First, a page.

Times are changing, technology is advancing and the landscape of our vineyards is changing. Until not long ago, it was common to find all our vineyards planted with goblet vines (low vines). But, for some time now, many wineries such as Barcolobo have opted for trellised vines. Both have their advantages and disadvantages. We explain below the difference between these two types of formations.
This planting system is the older of the two. In fact, there were years when it was even thought to be an old vineyard with low profitability. Nothing to see! The profitability of the plant does not depend on the cultivation system, but on the area and its climatic conditions.
Vessel training is simpler, more natural and lower cost (in implementation and maintenance – no extra components are required). It is, in principle, a more economical option. However, due to the conditions it presents, it does not allow the mechanization of tasks, so they must be carried out manually: pruning, harvesting, etc., which implies higher labor costs.
Visually, we find a low trunk from which the vegetative elements (leaves and bunches) are born in a radial shape. As a result, this plantation has less sun exposure and poorer aeration. This leads to rot problems, since the clusters are very close to the ground. However, for this same reason, as it has less grape load, the quality of the clusters is usually higher (with more alcohol content). Everything also depends on the number of arms that we leave.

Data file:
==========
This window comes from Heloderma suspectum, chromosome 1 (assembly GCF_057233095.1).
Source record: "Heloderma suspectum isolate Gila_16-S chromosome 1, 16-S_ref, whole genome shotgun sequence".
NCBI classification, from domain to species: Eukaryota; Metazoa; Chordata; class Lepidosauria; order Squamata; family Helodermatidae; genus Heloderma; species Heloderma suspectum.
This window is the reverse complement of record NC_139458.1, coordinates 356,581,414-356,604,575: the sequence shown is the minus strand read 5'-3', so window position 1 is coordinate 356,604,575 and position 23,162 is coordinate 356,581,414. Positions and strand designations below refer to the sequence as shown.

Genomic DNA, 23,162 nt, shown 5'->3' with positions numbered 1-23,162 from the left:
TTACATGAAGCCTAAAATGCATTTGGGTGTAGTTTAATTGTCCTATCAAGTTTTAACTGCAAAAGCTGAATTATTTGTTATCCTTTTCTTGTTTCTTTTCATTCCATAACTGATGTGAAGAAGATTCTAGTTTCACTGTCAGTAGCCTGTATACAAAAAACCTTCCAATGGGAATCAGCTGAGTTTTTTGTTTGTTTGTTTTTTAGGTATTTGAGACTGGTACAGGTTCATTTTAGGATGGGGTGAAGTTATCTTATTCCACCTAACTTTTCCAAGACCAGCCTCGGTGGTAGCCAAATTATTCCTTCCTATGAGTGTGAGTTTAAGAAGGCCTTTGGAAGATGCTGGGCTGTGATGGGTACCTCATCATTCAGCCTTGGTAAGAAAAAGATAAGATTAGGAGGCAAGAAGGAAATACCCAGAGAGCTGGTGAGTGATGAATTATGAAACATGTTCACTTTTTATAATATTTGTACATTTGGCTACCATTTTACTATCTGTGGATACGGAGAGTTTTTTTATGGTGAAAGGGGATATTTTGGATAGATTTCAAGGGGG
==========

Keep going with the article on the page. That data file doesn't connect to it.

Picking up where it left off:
To avoid this situation, wooden posts can be placed on each vine to collect the shoots and the large part of the plant’s plant mass. In this way, the clusters are more exposed to the sun and also to the air.
The other vineyard formation is trellis planting, which Barcolobo is committed to. This more modern system allows the intrusion of technology and machinery into the soil. Therefore, although it initially requires a greater investment (installation of wires, posts and metal structures), labor costs are reduced and the work is much easier.
In addition, being at a higher altitude, the plant has better ventilation and exposure to the sun, which prevents many fungal diseases. These factors, so important for grapes, are synonymous with high quality bunches.
The choice of one system or another depends, therefore, on many factors. First and foremost, the orographic and climatic conditions. But it also depends on the investment to be made: whether you want a small plot for personal care and use, or you intend to form a large vineyard that requires machinery.